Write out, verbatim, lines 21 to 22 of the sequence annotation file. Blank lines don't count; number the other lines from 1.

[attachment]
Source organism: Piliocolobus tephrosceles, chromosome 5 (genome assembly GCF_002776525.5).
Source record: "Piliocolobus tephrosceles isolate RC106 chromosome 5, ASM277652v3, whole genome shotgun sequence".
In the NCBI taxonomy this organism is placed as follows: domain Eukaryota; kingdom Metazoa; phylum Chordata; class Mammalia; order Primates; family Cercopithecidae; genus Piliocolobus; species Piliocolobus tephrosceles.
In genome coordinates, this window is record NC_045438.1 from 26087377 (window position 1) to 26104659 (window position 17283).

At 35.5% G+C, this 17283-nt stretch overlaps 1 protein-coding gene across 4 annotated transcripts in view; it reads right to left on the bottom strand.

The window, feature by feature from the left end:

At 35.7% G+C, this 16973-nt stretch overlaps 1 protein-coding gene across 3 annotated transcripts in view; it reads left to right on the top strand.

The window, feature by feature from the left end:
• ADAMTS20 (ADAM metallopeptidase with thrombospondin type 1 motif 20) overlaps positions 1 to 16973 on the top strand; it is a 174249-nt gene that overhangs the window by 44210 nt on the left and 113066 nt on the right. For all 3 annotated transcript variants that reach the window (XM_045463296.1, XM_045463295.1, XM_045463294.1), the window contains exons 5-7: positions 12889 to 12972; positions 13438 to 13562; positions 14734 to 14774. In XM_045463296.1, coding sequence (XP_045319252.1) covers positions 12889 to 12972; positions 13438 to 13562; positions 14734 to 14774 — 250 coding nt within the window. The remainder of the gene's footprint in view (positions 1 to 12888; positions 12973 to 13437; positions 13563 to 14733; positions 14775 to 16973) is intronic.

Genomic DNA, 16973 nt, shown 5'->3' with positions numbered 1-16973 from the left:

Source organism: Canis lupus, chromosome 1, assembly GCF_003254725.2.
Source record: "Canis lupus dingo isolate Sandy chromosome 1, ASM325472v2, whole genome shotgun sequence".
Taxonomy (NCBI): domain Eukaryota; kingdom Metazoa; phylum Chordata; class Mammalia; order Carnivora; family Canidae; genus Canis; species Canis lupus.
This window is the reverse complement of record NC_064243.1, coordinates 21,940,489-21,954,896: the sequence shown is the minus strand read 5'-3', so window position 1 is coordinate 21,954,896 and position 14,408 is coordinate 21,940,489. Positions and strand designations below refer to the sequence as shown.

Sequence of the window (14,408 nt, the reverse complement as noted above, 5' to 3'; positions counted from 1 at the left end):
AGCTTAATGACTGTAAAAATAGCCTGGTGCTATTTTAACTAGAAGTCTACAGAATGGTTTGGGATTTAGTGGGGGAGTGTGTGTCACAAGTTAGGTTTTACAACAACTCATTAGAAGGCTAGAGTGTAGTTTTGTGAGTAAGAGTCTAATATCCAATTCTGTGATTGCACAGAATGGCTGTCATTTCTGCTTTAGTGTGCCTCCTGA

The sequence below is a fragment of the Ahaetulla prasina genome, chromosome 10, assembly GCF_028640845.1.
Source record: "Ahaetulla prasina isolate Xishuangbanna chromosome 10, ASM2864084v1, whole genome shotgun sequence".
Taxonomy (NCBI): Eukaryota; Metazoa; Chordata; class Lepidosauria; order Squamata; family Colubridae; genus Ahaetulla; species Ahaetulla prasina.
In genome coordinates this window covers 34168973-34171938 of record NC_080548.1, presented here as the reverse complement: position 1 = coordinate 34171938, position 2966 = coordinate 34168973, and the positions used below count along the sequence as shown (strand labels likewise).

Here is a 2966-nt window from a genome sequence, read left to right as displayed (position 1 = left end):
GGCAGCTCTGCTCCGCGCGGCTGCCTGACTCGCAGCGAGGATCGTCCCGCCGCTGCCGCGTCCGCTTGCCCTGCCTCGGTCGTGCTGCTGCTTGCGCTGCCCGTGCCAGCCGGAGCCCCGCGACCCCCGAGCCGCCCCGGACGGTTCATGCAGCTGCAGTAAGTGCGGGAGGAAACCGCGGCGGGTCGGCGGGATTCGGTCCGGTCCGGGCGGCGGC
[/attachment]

Here is a 2966-nt window from a genome sequence, read left to right as displayed (position 1 = left end):
GGCAGCTCTGCTCCGCGCGGCTGCCTGACTCGCAGCGAGGATCGTCCCGCCGCTGCCGCGTCCGCTTGCCCTGCCTCGGTCGTGCTGCTGCTTGCGCTGCCCGTGCCAGCCGGAGCCCCGCGACCCCCGAGCCGCCCCGGACGGTTCATGCAGCTGCAGTAAGTGCGGGAGGAAACCGCGGCGGGTCGGCGGGATTCGGTCCGGTCCGGGCGGCGGC